Wilson’s relationships with family, friends, and colleagues were complicated and often troubling. His mother, Daisy Wilson, whom he adored, was never reconciled to his being a writer (his first works were poetry in the style of Dylan Thomas), even after his public acclaim as a playwright. “At sixty-two she remained the most important influence in his life,” Hartigan states, “and he desperately sought her approval, even as a grown man.” Hartigan’s admiration for Wilson is obvious, but she does not hesitate to point out his faults: his insensitive treatment of women, his “serial infidelity” (he was married three times), his chain smoking — even in the shower — and his excessive drinking.
Throughout his life, but especially after he achieved fame, Wilson was dogged by questions about his blackness: his absentee father, a ne’er do well named Frederick Kittell, was white. Hartigan describes a PBS television interview in which Bill Moyers “pushed Wilson to discuss his mixed-race heritage.” Wilson’s response put the issue to rest: “The cultural environment of my life, the forces that have shaped me, the nurturing, the learning, have all been black ideas about the world that I learned from my mother.” The Wilson-Moyers exchange showed that Wilson “could speak like a professor,” Hartigan says, but “in conversations with his theater friends, he would code-switch between the voices of his characters and the jargon of academe.”
Luck played a pivotal role in advancing Wilson’s career. “Wilson’s friend Rob Penny had sent him a brochure from the prestigious Eugene O’Neill Theater Center in Waterford, Connecticut, scribbling the words ‘Do this!’ on the pamphlet,” Hartigan writes. The Center, dedicated to the development of new works for the stage, offers playwrights the opportunity to present their plays as works-in-progress. Starting in 1979, Wilson sent five scripts to the Center, and all five were rejected. It was not until 1982 that his script for “Ma Rainey’s Black Bottom” was accepted.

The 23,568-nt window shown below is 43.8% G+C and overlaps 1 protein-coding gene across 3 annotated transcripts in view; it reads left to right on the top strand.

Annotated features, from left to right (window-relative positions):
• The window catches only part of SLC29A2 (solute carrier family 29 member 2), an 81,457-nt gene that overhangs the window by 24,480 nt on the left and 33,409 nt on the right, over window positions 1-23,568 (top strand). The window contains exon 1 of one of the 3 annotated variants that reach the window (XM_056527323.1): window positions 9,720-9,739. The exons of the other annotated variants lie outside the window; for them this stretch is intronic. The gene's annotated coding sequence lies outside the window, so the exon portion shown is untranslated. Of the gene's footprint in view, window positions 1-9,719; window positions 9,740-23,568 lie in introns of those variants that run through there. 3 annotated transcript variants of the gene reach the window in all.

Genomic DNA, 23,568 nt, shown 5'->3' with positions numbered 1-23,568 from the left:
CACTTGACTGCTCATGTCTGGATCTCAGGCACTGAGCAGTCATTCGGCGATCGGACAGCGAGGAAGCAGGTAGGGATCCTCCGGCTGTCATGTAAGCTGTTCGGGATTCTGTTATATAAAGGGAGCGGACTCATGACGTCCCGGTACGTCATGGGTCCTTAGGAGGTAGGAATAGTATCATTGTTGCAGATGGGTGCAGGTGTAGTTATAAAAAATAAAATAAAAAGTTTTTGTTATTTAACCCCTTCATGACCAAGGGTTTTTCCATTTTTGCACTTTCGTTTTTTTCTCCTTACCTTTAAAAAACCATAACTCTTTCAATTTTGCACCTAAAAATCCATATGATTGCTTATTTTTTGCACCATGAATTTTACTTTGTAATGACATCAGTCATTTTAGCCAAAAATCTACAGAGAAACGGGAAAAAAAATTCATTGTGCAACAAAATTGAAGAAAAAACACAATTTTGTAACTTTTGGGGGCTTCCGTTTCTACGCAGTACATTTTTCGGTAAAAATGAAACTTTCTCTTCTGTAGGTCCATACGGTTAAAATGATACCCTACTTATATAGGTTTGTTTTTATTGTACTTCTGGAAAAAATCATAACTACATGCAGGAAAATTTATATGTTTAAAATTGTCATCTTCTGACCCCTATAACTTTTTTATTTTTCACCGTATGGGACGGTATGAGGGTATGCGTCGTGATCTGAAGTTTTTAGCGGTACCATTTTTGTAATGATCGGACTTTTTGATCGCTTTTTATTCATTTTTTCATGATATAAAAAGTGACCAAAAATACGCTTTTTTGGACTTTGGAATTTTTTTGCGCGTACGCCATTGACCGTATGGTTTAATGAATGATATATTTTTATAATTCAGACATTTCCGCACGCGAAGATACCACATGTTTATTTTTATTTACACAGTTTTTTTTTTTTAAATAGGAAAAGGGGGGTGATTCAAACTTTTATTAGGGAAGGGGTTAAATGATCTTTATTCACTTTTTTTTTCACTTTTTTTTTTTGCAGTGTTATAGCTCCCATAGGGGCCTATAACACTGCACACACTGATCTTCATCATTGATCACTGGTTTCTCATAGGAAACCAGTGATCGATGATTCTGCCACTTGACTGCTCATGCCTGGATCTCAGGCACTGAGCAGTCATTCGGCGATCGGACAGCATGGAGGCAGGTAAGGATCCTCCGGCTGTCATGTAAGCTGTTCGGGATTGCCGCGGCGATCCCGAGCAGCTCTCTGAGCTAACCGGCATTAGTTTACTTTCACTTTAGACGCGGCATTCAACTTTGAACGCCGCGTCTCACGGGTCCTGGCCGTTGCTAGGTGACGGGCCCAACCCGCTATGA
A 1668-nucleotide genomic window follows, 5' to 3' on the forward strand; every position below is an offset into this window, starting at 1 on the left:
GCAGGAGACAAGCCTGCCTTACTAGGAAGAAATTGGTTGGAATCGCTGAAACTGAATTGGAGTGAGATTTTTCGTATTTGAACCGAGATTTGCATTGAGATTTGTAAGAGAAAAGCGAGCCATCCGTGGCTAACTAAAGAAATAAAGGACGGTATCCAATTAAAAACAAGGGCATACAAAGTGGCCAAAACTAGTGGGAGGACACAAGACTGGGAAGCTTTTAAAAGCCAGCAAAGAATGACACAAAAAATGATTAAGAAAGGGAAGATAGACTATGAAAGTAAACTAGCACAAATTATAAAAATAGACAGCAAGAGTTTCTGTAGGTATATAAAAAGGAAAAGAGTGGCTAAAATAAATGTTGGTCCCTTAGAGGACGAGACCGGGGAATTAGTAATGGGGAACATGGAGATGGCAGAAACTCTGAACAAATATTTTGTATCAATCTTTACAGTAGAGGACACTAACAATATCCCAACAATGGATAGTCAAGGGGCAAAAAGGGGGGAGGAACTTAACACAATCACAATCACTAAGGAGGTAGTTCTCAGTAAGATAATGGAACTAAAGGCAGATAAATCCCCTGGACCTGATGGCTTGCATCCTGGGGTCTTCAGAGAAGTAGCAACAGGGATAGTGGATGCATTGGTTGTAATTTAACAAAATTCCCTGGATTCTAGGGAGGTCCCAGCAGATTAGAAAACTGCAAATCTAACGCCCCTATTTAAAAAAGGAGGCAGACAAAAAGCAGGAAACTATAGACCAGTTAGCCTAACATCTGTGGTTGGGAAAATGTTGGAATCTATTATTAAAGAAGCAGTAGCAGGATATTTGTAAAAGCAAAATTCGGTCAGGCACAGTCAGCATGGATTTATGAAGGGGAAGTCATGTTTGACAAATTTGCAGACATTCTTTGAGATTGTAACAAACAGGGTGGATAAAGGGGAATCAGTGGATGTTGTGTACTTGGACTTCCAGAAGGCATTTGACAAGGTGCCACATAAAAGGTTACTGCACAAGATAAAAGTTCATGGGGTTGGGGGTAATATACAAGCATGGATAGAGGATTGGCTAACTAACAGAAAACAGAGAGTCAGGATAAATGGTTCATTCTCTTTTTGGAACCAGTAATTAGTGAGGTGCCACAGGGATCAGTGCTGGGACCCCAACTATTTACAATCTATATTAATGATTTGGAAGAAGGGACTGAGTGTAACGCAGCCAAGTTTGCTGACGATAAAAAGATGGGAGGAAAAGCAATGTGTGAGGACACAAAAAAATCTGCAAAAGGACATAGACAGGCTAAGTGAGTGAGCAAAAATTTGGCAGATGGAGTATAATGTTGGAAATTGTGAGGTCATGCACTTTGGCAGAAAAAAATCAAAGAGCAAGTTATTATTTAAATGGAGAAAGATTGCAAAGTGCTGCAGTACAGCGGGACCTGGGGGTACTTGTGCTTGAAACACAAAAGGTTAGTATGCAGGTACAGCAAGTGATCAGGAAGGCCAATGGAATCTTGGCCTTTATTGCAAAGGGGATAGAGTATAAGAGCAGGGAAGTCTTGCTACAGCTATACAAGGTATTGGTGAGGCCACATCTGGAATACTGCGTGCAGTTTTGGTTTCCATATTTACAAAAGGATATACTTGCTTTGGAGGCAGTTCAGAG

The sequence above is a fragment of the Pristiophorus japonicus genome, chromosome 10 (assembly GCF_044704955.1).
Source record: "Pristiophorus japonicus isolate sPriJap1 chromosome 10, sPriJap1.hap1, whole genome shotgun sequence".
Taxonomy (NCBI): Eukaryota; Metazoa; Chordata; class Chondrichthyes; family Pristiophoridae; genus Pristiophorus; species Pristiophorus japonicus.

In the audience at Wilson’s reading was New York Times theater critic Frank Rich. According to the Center’s rules, critics were welcome, but reviews were not. Still, in the Times the following Sunday was a review, Hartigan says, “and it was a rave like only Frank Rich could rave.” Rich wrote: “I was electrified by the sound of the author’s voice” whom he compared to Eugene O’Neill himself. Wilson, Rich wrote, had “the talent to go all the way and write [plays] like music. It is quite unusual in 1982 to find a playwright who is willing to stake his claim to the stage not with stories or moral platitudes, but with the beauty and meaning of torrents of words.”
The artistic director of the O’Neill Center was Lloyd Richards, the first black director of a Broadway play (Lorraine Hansberry’s “Raisin in the Sun”) and dean of the Yale School of Drama. Richards sensed the raw talent in the young playwright and became a powerful advocate for Wilson’s plays. Five of them opened at the Yale Repertory Theater under his direction before reaching Broadway.
Hartigan’s portrayal of Wilson’s relationship with the inscrutable Richards and its tragic demise is a literary triumph worthy of a book or play of its own. Richards was Wilson’s director, mentor, father figure, and friend, and questions persist regarding Richards’ role in the development of August Wilson the playwright. A mourner at Richards’ funeral in 2006 argued, “There would be no August Wilson without Lloyd Richards.” Hartigan sees it differently: “Richards nurtured and launched Wilson, but he also reinvigorated his directing career with Wilson’s plays.”
Among Wilson’s plays, “The Piano Lesson” won a Pulitzer Prize; “Fences” won both a Pulitzer and a Tony Award. Two of his plays became successful movies: “Fences”, starring Denzel Washington and Viola Davis, and “Ma Rainey’s Black Bottom”, starring Viola Davis and Chadwick Boseman.
Patti Hartigan’s Rye High School yearbook entry was a quotation from playwright George Bernard Shaw: “Some men see things as they are and say why. I dream things that never were and say why not.” With “August Wilson: A Life”, Hartigan has transformed her dream into a glorious reality.
Patti Hartigan will give a talk at the Rye Free Reading Room on December 6 at 7 pm. Save the date.